One of the Small Towers on Frederiksborg Castle, c.1834-35.In 1838 he received a travel stipend from the Academy, left his new wife and traveled over Dresden and Munich to Italy accompanied by decorative painter Georg Hilker. They arrived in Rome by year??s end where he met brother-in-law Frederik Christopher Krohn, sculptor and medallionist, and many other Danish artists. He traveled, along with Constantin Hansen the following summer to Naples, Sorrento, Pompeii and Capri where he painted out in the open air.
He returned home in 1840 with a large collection of sketches for later use and inspiration. Unfortunately, most his later work with these Italian themes was uninspired, and they found little favor. Kobke even considered at the time becoming a decoration painter, having participated in 1844-1845 in the decoration of the Thorvaldsens Museum, a museum dedicated to the artistic works of Bertel Thorvaldsen.
Two years after his father died in 1843 the family sold the property outside Copenhagen, and Kobke moved back into the city. His application for admission to the Academy, which was accompanied by one of his failed Italian landscapes, was rejected in 1846. He died in 1848 of pneumonia, and is buried in Assistens Kirkegard.
Kobke, a national romantic, painted portraits, landscapes and architectural paintings. Most of Kobke??s portraits show friends, family members and fellow artists. He found most of his motifs in his immediate surroundings. Now he is recognized internationally for his well composed and harmonic paintings, for their coloristic qualities and for his sense of the everyday life. But in his lifetime he was almost forgotten, especially because of his early death and limited production. Despite his talent and the praise of various contemporaries, Kobke had never been inundated with commissions.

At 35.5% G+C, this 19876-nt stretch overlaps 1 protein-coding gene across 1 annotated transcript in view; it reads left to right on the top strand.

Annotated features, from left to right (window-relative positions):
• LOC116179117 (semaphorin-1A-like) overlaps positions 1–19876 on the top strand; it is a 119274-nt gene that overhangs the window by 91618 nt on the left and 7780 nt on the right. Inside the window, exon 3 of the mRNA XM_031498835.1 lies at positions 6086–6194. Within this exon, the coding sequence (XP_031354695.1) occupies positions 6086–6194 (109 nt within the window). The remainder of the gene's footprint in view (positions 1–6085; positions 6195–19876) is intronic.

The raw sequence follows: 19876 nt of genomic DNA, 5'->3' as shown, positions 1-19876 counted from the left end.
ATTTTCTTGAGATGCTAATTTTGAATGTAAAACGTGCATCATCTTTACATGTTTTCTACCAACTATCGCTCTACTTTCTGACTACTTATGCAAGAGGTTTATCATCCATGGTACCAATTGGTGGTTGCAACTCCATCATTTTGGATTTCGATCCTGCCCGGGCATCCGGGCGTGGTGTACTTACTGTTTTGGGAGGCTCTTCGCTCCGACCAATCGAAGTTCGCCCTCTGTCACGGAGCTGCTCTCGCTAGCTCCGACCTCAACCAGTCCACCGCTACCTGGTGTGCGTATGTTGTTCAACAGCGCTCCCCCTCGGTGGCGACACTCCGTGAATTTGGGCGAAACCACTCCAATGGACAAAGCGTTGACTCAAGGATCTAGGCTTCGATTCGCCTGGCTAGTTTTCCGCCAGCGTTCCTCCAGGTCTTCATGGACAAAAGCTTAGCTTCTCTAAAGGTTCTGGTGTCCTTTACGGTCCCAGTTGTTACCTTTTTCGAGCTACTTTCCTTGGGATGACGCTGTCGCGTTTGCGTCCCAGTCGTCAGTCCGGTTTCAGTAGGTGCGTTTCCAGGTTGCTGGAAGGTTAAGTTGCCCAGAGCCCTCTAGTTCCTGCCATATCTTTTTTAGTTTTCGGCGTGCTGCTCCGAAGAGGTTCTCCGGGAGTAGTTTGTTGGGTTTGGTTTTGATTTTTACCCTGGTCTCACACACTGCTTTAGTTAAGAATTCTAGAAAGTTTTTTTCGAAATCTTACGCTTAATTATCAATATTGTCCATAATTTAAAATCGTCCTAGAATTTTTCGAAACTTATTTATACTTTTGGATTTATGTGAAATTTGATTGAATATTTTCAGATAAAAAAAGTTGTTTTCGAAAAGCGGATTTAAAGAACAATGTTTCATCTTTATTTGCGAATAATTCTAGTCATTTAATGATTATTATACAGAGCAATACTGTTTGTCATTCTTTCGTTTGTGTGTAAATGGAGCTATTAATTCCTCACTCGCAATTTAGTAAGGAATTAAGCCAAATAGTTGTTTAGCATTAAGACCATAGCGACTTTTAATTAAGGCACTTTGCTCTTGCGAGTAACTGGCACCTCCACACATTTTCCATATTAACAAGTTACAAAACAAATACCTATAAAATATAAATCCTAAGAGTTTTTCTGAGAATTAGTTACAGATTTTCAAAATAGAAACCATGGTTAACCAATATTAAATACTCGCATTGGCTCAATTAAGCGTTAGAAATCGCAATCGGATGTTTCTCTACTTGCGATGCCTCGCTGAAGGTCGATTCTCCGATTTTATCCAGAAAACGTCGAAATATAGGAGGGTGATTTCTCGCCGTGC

Kobke is recognized today as one of the most talented among Denmark??s Golden Age painters and the most internationally renowned Danish painter of his generation. The painterly interpretations he made of his surroundings stand as highpoints of the period.
His works are in the collections of not only Danish museums but also such international museums as the J. Paul Getty Museum
(18 October 1770 - 20 April 1845) was a leading English portrait and subject painter. He painted many of the great men of the day including scientists, artists, writers, poets and explorers.
Phillips was born at Dudley then in Worcestershire. Having acquired the art of glass-painting in Birmingham under Francis Eginton, he visited London in 1790 with an introduction to Benjamin West, who found him employment on the painted-glass windows of St George's Chapel at Windsor. In 1791, he became a student of the Royal Academy, and exhibited there, in 1792, a view of Windsor Castle, followed in the next two years by the "Death of Talbot, Earl of Shrewsbury, at the Battle of Castillon," "Ruth and Naomi," "Elijah restoring the Widow's Son," "Cupid disarmed by Euphrosyne," and other pictures.
After 1796, he mainly confined himself to portrait-painting. However, the field was very crowded with the likes of John Hoppner, William Owen, Thomas Lawrence and Martin Archer Shee competing for business; consequently, from 1796 to 1800, his exhibited works were chiefly portraits of gentlemen and ladies, often nameless in the catalogue and of no great importance historically-speaking.